So. My long-time friend, C, and I have Big Birthdays in September. Her's comes six days before mine. :-) She and her husband came out from The City for a day trip on Saturday, and over lunch al fresco, we figured out we've been friends for 45 years. That and the birthday called for some celebrating, which is why I made her this:
|"Take Time to Quilt - Spring" - Jeannette Douglas Designs|
It's tiny -- only 6" square (or so), and I left it on the linen 'as is', so she can frame it or make it into a cushion or whatever she wants. Though C is a far superior stitcher and quilter, she rarely takes time to do so. I figured she might need this little reminder as we approach our next decade!
I had a huge wool batt I wanted to spin up. Over the period of the challenge, I managed to get all of it done except for a few doughnuts of prepared roving. This week, I spun up the last of it, and have two more skeins of two-ply yarn for my trouble. This brings the total of two-ply skeins from that one batt to fourteen! My plan this winter: to knit a simple Shetland shawl, probably from Cheryl Oberle's Folk Shawls...after I finish my latest sock commission and get a head-start on Christmas gifts!
In the C&G department, I finally got some painted fusible web to work! The one variable I hadn't checked was the paint. In earlier samples I'd used a combination of diluted craft acrylic and higher-quality metallic acrylic. I only own one tube of 'artist grade' acrylic -- in black, bought for the purpose of painting stretched canvas, on which to mount small pieces. I am parsimonious with my more expensive supplies, but decided that this experiment would take only a wee bit of paint and if it worked, I could slowly collect a few other colours (primaries, to blend myself) in the high-quality acrylic line.
Being a bit lazy this time out, I decided not to take the time to trace more elaborate shapes; I simply cut strips of the painted fusible at random, and ironed 'em on the cloth.
I liked it so much I decided to use this for my sample for the next C&G assignment, which involved finding a way to combine techniques. Fortuitously, at the very same time, I received an e-mail from Gail Harker Studios, inviting me to submit a small piece to their silent auction fund-raiser, "Black, White and Red". It was to be no larger than 5' x 7" finished, and then mounted on a black (or white) piece of mat board, exactly 5 1/4" x 7 1/4", so that all pieces submitted are exactly the same size.
This is the result -- a sample for my assignment that in turn becomes a piece for the auction:
|"Triangulation" (c) 2012|
This weekend I'll pop by the art shop in Stettler and buy a couple of pieces of black mat board, having the shop owner cut them for me so they'll be nice and even. I have a second black and white sample that I might do up as well (I can send more than one). Meanwhile, this project will cover not just one but three C&G assignments, once I get it mounted and send my tutor a final photo. Whoo hoo!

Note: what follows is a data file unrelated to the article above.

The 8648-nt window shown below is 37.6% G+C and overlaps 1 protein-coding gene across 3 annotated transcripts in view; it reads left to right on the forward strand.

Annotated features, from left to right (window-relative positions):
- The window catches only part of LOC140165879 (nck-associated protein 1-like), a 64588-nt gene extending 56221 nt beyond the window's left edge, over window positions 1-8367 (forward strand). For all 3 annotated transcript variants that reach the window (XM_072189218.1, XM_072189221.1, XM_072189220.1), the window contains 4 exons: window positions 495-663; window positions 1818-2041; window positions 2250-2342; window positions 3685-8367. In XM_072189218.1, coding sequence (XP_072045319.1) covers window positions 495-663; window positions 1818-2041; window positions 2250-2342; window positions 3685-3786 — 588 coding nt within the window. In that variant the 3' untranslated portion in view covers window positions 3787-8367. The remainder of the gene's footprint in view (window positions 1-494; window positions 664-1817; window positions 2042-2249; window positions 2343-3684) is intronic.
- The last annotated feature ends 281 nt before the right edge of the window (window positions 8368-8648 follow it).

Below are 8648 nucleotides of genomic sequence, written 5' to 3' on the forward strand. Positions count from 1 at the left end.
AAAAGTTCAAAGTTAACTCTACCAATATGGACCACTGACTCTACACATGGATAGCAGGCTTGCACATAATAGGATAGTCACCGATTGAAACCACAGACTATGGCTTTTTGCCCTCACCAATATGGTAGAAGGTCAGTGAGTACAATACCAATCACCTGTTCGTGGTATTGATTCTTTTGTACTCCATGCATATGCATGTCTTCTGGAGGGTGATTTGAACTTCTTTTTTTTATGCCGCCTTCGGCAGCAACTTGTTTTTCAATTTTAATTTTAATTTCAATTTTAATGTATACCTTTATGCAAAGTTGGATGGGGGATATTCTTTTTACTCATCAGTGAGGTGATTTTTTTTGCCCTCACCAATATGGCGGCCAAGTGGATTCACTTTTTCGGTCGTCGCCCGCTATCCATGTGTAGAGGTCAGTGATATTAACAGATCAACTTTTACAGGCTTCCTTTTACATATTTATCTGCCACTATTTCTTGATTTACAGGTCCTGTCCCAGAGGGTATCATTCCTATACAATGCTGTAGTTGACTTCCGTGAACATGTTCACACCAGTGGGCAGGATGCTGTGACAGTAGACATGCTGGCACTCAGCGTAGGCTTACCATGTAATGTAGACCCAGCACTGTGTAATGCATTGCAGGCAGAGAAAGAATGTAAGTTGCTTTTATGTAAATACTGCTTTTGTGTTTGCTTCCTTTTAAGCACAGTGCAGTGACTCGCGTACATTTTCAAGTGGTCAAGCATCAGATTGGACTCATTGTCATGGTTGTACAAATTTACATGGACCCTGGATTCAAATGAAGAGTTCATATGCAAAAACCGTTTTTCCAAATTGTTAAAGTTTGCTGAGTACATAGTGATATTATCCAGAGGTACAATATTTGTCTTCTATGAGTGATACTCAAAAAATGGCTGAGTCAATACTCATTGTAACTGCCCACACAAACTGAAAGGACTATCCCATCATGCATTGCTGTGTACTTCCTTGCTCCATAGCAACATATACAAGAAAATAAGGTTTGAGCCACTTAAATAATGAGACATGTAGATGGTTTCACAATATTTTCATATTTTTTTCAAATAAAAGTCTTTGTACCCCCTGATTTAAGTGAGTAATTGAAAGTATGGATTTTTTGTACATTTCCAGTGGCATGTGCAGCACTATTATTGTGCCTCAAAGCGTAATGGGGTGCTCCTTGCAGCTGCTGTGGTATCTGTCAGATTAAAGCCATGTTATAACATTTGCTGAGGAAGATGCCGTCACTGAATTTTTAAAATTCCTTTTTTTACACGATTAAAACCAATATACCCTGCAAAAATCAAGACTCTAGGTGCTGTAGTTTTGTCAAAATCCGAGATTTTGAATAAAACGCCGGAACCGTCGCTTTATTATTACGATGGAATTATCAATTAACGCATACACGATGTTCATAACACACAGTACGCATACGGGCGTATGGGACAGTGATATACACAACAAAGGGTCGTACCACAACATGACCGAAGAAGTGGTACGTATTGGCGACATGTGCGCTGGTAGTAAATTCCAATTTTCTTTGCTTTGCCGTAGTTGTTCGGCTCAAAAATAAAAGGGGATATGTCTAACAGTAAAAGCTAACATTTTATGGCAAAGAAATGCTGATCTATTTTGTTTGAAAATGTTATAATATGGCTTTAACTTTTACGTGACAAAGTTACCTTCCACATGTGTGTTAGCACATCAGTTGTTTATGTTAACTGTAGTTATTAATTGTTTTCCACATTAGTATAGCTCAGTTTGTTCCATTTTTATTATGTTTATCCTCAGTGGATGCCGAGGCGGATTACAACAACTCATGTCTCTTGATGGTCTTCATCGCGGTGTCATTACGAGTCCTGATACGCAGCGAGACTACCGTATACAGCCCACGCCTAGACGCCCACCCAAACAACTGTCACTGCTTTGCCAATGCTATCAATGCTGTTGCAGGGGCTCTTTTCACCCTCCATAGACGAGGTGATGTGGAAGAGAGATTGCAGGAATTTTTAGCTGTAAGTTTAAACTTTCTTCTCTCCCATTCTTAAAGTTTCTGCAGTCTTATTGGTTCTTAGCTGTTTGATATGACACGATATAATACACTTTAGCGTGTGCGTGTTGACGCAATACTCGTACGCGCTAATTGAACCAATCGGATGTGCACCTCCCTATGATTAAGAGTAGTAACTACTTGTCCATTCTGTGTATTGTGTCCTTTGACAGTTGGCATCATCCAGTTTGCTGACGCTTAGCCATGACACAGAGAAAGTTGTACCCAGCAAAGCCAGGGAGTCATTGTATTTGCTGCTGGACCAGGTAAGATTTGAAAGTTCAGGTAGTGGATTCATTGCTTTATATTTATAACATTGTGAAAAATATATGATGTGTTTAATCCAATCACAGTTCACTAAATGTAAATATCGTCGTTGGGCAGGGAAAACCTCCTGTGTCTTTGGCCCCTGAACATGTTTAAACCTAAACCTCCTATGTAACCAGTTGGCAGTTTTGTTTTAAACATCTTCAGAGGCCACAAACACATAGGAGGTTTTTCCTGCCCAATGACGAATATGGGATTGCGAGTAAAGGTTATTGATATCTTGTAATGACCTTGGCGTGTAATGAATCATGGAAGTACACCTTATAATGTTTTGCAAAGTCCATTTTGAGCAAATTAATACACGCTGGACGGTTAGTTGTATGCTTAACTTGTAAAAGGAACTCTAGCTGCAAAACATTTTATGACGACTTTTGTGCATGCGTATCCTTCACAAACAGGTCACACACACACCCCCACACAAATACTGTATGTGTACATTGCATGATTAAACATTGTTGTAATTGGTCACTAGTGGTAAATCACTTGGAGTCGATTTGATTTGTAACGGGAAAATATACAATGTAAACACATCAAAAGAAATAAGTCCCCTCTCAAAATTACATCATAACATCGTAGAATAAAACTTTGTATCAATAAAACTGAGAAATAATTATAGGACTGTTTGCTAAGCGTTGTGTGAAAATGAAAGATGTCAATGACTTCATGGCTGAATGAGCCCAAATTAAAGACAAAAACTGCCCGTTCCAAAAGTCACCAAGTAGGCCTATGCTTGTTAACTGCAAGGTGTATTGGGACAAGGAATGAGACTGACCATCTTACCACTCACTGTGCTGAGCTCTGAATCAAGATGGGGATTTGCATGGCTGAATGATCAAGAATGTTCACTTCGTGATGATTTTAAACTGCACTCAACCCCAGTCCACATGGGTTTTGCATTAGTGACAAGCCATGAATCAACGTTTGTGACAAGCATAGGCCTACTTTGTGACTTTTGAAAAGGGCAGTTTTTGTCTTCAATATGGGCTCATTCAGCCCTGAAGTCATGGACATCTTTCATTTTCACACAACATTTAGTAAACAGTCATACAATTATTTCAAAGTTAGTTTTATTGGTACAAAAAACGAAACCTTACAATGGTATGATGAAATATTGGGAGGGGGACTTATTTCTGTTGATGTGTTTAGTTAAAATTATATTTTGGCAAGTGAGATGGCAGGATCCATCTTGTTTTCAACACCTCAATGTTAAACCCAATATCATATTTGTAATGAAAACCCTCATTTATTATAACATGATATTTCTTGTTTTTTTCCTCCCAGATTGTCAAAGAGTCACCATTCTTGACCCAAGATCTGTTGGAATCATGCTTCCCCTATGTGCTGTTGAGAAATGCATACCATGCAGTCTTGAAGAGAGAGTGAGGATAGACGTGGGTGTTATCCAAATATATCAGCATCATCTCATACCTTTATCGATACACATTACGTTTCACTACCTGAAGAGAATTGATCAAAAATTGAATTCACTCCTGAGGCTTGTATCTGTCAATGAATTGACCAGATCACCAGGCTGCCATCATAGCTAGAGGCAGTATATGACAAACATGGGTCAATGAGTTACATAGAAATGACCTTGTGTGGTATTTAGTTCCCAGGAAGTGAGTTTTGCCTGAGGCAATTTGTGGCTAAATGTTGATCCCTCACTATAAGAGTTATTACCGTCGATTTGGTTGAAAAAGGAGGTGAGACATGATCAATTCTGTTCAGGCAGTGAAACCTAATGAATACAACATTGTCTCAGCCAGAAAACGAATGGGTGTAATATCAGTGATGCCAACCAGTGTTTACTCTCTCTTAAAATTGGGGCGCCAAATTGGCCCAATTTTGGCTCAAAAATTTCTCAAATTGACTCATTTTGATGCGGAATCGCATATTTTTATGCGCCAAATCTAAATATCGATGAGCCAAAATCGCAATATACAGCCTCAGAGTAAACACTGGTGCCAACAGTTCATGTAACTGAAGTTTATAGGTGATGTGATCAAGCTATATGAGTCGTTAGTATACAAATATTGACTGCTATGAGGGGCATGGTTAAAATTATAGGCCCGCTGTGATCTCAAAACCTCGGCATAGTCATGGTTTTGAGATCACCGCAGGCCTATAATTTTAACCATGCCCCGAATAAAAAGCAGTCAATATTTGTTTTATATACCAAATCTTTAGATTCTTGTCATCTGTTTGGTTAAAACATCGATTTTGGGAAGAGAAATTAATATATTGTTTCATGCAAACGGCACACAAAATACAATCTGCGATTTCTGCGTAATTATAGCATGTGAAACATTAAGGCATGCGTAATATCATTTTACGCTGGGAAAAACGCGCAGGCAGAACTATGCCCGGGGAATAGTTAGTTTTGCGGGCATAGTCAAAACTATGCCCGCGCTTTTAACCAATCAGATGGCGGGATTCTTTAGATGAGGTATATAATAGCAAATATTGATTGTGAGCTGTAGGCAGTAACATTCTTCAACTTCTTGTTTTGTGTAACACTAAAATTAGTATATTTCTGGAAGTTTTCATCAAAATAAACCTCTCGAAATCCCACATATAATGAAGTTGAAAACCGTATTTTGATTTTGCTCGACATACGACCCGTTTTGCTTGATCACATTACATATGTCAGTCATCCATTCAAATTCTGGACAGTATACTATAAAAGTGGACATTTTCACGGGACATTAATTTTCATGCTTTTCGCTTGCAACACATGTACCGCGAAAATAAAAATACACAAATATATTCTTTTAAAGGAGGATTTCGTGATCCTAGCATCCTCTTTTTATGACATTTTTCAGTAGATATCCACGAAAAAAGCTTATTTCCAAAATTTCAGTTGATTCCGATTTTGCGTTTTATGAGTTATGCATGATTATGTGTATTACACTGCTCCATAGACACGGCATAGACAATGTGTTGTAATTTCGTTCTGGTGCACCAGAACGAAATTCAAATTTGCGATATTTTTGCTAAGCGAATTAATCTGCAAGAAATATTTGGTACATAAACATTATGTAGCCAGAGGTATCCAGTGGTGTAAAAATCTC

Nonetheless, I have gone back to my first shadow applique sample and am working out the stitching...
Though my favourite sheer selection was the shot blue, I took a second look at the grey tulle -- since everyone seemed so very keen on it, including my tutor! -- and decided in the end to go with it. It's now sandwiched and basted so that some of my stitching will be through all 3 layers. I call this "quilt-a-broidery". And I've auditioned the tiny green beads (lower left-hand corner of the photo) and since this picture was taken, have added some to the piece. Final results will appear in a later post!
Outside the C&G, in the Studio Proper, I resurrected a piece I began a year ago (at least), one of an eventual series entitled 'Abandoned'. This is the second in the series, actually. The first piece, originally entitled 'Watching', is now finished and mounted on linen-covered stretched canvas, with a slight change in title:
|"The Watcher" (c) 2012 - 8 1/2" x 11" (unmounted)|
By the time I last set this second piece aside, I had done most of the main hand-stitching I wanted to do (I thought), It called to me, wanting shrubbery and trees and something done with the sky. Having just bought myself a needle-felting starter kit (sponge and needles) and having an abundance of roving and yarn about, and having Beany & Littlejohn's DVD, In Action as a guide, I worked on it yesterday afternoon as the rain poured outside my window.
Here it is thus far -- with needle-felted grasses and background shrubbery, and just a hint of turquoise in the winter sky. More patches need to go on the roof, and there are trees to stitch in on the left...so stay tuned!
Now...back to work. The sun is out, so I may just take some of the stitching into the garden for the afternoon. (Before I go, I'll link this post up with WIP Wednesday on The Needle and Thread Network.)
I can't imagine finishing that much in such a short period. It is beautiful! Maybe I need to work smaller... I see how just getting in your studio has made for some great work!
Good stuff. I especially like the shadow applique although the wee house will certainly need to be seen all finished.
I love Triangulation and the Watcher...wonderful work you are exploring, Margaret!
Very nice work!
Wonderful work:)I'm looking forward to seeing The Watcher finished.
Your work is breathtaking, especially that little house. Did you use jeans fabric for it?
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